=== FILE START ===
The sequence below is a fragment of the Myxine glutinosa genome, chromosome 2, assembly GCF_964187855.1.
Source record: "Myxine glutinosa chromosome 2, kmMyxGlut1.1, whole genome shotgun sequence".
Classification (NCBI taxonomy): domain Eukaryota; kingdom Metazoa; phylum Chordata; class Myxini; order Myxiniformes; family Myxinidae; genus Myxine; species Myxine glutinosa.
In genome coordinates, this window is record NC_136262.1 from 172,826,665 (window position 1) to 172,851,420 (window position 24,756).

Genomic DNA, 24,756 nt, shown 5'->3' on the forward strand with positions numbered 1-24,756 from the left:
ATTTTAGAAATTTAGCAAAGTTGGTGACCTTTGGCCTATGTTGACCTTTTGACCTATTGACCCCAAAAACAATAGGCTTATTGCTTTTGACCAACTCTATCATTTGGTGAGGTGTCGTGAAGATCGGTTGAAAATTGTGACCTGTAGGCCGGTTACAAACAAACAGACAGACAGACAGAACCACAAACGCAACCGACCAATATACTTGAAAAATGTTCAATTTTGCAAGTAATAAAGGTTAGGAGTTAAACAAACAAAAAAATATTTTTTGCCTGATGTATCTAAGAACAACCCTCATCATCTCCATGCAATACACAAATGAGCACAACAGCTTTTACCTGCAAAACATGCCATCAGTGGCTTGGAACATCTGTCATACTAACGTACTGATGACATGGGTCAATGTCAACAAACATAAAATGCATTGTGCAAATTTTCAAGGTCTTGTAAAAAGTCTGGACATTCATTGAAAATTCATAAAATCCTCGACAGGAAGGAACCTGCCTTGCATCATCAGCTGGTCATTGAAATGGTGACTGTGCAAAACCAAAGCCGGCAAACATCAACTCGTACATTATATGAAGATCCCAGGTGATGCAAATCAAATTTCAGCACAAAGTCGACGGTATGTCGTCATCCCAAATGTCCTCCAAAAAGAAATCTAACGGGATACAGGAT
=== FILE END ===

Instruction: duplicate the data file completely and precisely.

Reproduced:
The sequence below is a fragment of the Myxine glutinosa genome, chromosome 2, assembly GCF_964187855.1.
Source record: "Myxine glutinosa chromosome 2, kmMyxGlut1.1, whole genome shotgun sequence".
Classification (NCBI taxonomy): domain Eukaryota; kingdom Metazoa; phylum Chordata; class Myxini; order Myxiniformes; family Myxinidae; genus Myxine; species Myxine glutinosa.
In genome coordinates, this window is record NC_136262.1 from 172,826,665 (window position 1) to 172,851,420 (window position 24,756).

Genomic DNA, 24,756 nt, shown 5'->3' on the forward strand with positions numbered 1-24,756 from the left:
ATTTTAGAAATTTAGCAAAGTTGGTGACCTTTGGCCTATGTTGACCTTTTGACCTATTGACCCCAAAAACAATAGGCTTATTGCTTTTGACCAACTCTATCATTTGGTGAGGTGTCGTGAAGATCGGTTGAAAATTGTGACCTGTAGGCCGGTTACAAACAAACAGACAGACAGACAGAACCACAAACGCAACCGACCAATATACTTGAAAAATGTTCAATTTTGCAAGTAATAAAGGTTAGGAGTTAAACAAACAAAAAAATATTTTTTGCCTGATGTATCTAAGAACAACCCTCATCATCTCCATGCAATACACAAATGAGCACAACAGCTTTTACCTGCAAAACATGCCATCAGTGGCTTGGAACATCTGTCATACTAACGTACTGATGACATGGGTCAATGTCAACAAACATAAAATGCATTGTGCAAATTTTCAAGGTCTTGTAAAAAGTCTGGACATTCATTGAAAATTCATAAAATCCTCGACAGGAAGGAACCTGCCTTGCATCATCAGCTGGTCATTGAAATGGTGACTGTGCAAAACCAAAGCCGGCAAACATCAACTCGTACATTATATGAAGATCCCAGGTGATGCAAATCAAATTTCAGCACAAAGTCGACGGTATGTCGTCATCCCAAATGTCCTCCAAAAAGAAATCTAACGGGATACAGGAT